• Daisy Powell-Chandler

The power of campaigning

It seems that these days ‘campaigning’ is rather a maligned skillset, surrounded as we are by elections and campaigns of terrors. It is a very backhanded compliment to say of a colleague or politician that they are ‘an exceptional campaigner’ – it implies they are better at the war than the peace, better at winning an argument than implementing the consequences. But reconfiguring your corporate goals as campaign targets can be transformational and deserves more uses as a strategic tool.

First, campaigns take place on a human scale. Sprints (for those of you have had the mixed pleasure) have a frenetic energy, determined to create change within a week or two. But few people can maintain the enthusiasm, let alone the energy, to commit to this every working day. And while I am a great believer in ambitious, long-term corporate strategy, I also accept that few employees get out of bed in the morning to hit a goal that lies a decade hence. A campaign can be a happy middle ground – lasting somewhere between four weeks and year and feeling more real, more weighty than a weekly dash to the finish, and more solid and tangible than lofty 15-year ambitions.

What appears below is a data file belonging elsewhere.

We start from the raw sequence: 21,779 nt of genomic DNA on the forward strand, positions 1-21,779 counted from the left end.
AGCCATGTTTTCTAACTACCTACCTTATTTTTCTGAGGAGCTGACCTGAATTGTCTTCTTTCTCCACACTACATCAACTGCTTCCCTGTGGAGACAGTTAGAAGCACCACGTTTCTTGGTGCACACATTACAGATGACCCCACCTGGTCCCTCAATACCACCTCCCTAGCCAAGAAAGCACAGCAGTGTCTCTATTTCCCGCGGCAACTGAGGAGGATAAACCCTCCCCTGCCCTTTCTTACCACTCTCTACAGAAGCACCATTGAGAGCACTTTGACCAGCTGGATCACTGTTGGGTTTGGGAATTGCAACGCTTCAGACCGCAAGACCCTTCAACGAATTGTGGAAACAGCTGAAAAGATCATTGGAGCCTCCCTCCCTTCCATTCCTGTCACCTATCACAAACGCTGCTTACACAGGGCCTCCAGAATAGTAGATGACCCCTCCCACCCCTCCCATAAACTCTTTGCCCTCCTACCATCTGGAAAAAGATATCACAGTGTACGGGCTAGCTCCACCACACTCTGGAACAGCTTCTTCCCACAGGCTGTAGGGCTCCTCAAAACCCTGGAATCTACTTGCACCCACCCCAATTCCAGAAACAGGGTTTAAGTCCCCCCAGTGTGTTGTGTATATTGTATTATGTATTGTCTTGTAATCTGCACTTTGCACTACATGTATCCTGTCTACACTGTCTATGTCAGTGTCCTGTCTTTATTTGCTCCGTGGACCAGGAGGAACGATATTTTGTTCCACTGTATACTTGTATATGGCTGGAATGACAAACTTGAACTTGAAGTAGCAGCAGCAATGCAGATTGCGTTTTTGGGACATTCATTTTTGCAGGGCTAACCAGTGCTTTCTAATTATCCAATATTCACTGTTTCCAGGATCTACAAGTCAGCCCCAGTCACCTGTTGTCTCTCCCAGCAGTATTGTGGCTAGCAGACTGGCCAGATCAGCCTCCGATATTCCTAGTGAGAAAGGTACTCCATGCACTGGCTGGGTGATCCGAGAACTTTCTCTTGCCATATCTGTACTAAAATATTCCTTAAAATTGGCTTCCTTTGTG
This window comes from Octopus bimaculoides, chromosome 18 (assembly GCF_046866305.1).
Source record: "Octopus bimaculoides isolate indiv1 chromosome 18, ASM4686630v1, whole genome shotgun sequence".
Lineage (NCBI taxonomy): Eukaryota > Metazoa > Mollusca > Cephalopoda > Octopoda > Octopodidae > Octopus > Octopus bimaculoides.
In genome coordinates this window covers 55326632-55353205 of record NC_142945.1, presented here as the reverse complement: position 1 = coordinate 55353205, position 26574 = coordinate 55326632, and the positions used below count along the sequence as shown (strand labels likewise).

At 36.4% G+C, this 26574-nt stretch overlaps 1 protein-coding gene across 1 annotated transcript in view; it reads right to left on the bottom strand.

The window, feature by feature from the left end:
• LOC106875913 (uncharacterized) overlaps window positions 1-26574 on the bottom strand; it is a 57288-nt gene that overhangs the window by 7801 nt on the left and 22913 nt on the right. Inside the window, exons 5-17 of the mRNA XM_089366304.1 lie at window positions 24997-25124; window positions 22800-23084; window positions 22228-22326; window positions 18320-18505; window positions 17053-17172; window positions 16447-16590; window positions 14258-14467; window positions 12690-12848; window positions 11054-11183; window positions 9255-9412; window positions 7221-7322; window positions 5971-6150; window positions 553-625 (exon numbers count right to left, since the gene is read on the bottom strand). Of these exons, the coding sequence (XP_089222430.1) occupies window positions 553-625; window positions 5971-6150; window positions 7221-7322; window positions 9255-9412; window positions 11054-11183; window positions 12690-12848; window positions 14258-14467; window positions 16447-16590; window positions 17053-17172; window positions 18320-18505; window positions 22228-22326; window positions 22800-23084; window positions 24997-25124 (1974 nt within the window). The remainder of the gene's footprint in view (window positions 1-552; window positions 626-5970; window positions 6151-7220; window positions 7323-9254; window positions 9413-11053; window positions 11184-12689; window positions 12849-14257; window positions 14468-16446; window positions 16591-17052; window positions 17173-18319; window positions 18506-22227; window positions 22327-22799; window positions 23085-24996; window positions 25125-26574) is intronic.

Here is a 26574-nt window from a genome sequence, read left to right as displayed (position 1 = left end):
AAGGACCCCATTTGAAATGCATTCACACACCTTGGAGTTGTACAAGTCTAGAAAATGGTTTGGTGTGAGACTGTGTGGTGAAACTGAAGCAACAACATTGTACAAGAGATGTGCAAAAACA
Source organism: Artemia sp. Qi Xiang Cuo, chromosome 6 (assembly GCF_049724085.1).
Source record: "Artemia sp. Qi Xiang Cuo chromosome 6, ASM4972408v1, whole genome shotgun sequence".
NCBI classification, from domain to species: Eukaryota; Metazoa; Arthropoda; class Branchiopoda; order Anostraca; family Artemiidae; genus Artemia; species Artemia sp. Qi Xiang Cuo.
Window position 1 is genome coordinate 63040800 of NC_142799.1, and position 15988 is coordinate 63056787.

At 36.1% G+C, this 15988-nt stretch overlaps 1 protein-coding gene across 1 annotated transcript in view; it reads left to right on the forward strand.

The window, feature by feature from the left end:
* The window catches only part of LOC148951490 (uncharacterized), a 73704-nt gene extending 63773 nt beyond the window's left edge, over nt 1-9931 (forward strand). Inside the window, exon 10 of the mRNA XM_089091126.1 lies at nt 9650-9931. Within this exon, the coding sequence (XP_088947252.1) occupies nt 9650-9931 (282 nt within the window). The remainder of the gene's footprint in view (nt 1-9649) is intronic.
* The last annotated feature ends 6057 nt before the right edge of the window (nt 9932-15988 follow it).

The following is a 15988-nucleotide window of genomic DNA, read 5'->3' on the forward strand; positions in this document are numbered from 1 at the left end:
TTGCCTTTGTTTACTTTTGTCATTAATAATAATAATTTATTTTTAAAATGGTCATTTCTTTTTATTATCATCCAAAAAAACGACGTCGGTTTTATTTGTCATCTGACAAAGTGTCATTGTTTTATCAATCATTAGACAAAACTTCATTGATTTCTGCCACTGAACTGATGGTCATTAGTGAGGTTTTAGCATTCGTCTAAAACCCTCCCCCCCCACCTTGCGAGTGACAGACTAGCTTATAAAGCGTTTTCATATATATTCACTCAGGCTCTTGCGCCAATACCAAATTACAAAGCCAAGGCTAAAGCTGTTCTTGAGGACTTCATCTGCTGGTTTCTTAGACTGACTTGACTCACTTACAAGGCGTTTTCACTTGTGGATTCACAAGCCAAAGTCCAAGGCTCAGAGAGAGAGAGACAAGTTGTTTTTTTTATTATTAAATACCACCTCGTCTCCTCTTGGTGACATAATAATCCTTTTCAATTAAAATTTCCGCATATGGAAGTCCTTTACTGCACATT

Second, humans like to work towards goals. What is a campaign? According to the Cambridge Dictionary, to campaign is “to organize a series of activities to try to achieve something”. There are therefore two key features of a campaign: a clear aim and an organised path to achieving it. Marketers and fundraisers are all too familiar with this language and it drives them to innovate each Christmas, each awareness month, each time the numbers are down and must be improved. Clarity of purpose does wonders for motivation.

And finally, crucially, campaigns are inherently about change. I’m not advocating change for change’s sake. There is no need to constantly reinvent the wheel. But all organisations require some forward momentum. Without it, they do not spot new opportunities, nor fend off emerging threats – the landscape in which an organisation sits will never be static. Whatever the purpose of your organisation there will be something that requires change: changing the opinions of policymakers, changing the tastes of consumers, changing the availability of key supply materials, changing the carbon footprint of your factories, changing the culture of presenteeism in your offices…

Campaigns provide a structure with which to drive and explain change, they bring together disparate teams and motivate them with a common goal. And that is why we need to be using campaigns beyond advertising, beyond fundraising, beyond the election.

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